Coca-Cola’s investment in Gaza
Coca-Cola is building a factory in Gaza, but before you applaud such an investment in an area where the economy is shattered and unemployment ranks among the highest in the world, let’s examine the deal more closely. Who will actually benefit from this? It’s a rhetorical question really, because the Palestinians living there will be the long-term losers while the neighbouring State of Israel will count the shekels rolling in.
The first of the materials to build the factory came via Israel with a convoy of 10 trucks carrying assembly line machines through the Yitzhak Rabin border terminal; from there the lorries were processed by the Israeli military into Gaza through the Kerem Shalom border crossing last week. This, in itself, is amazing, since only 130,000 tons of construction materials have been allowed into Gaza since the latest Israeli blitz; five million tons are needed to try to rebuild the factories bombed to destruction by Israel in its last two wars against the civilians of Gaza.
Thousands of families are still without homes in the depths of a Gaza winter and some of the dead are still buried under the tons of rubble where tower blocks stood before the Israeli military destroyed them. Despite international promises of humanitarian aid and a massive rebuilding programme nothing of any substance has happened because of the ongoing siege of the territory led by Israel and Egypt.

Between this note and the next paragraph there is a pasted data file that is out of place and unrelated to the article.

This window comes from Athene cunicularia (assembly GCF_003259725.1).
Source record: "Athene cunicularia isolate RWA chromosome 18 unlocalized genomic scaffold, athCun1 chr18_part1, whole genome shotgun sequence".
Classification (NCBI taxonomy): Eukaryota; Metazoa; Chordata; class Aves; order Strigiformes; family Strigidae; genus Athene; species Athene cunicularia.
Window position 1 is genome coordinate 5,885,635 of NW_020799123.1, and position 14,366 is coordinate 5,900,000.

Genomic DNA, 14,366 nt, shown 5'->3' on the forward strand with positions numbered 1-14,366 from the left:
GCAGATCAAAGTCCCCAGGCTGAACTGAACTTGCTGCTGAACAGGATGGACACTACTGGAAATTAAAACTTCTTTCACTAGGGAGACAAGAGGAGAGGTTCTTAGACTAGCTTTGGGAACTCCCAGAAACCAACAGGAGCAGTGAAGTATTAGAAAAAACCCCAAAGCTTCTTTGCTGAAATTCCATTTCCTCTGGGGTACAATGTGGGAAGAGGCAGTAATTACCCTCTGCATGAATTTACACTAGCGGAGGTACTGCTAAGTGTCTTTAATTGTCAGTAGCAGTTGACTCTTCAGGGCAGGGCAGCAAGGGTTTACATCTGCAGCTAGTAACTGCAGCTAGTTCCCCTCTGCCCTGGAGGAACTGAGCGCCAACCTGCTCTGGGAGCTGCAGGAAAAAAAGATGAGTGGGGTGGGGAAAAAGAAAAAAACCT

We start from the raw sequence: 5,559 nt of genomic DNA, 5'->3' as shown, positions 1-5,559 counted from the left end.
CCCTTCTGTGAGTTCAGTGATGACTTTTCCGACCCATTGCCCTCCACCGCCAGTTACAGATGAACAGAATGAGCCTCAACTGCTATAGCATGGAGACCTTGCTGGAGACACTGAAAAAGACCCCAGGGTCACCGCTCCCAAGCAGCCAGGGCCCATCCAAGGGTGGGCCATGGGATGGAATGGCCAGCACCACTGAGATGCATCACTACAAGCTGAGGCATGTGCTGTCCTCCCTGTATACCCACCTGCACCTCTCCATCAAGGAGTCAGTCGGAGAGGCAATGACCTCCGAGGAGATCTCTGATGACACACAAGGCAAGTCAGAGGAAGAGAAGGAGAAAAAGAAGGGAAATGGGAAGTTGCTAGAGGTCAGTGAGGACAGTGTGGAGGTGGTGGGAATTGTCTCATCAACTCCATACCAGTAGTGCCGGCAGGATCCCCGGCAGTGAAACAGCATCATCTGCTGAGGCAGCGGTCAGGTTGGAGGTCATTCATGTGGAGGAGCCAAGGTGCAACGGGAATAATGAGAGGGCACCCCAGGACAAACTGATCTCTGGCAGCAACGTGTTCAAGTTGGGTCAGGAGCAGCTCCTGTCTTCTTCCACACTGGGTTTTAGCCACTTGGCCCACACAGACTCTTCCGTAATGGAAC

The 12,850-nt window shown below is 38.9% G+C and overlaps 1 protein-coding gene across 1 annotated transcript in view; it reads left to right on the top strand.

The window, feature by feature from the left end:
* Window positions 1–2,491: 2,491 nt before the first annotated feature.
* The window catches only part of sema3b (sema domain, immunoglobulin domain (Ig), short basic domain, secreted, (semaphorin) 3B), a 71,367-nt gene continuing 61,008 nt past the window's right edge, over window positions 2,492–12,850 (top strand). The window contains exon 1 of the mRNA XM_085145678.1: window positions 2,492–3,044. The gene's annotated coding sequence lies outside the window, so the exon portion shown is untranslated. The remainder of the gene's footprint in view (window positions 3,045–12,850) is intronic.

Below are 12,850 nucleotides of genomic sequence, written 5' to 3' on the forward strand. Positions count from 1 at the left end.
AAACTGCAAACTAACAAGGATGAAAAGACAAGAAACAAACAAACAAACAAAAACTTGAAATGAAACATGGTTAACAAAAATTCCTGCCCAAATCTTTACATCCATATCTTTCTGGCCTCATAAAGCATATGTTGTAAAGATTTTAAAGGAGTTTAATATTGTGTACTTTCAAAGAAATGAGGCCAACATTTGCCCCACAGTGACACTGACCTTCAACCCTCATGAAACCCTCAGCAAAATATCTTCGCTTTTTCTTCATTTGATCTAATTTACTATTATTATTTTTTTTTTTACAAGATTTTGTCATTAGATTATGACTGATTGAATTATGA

Raw materials needed in the production of Coca-Cola, which is high-up on the BDS boycott list, include water and sugar. Clean, fresh water is a rare commodity in Gaza; most of the natural sources are contaminated very badly so no doubt Israeli entrepreneurs will be on standby to supply millions of gallons… at a price. Environmental reports from around the world, from South America to Asia, reveal that wherever there is a Coca-Cola bottling plant its arrival is usually followed by chronic shortages of fresh water.
There is, of course, already a dire water shortage in Gaza (as the Friends of Al-Aqsa website points out); a recent World Bank report revealed that the water purification and sewage treatment infrastructure in Gaza is on the verge of collapse following Israel’s various attacks over the past few years. Access to water on tap is limited on average to 6-8 hours for 1-4 days a week for the population of Gaza, so it is almost inconceivable that the Coca-Cola Company would divert water ear-marked for ordinary Palestinians. Isn’t it?
I imagine that the businessmen cashing in on the water shortage will also be sourcing another vital ingredient of Coca-Cola, sugar, for the new Gaza plant, although where those behind the factory will get the much-needed reliable power supply is anyone’s guess. The Palestinians living in the enclave face regular and lengthy power cuts; only 30 per cent are hooked up to an intermittent service and the hospitals rely heavily on emergency generators for routine supplies.
I’ve walked through the debris of what was once an industrial estate in Gaza; it was razed to the ground during Operation Cast Lead in 2008/9 and Palestinians have been unable to rebuild it ever since. Thousands of factories which once provided tens of thousands of jobs are no longer there. Coca-Cola executives must have obtained some guarantees from Tel Aviv that Israel’s pinpoint accurate missiles will not target the new factory.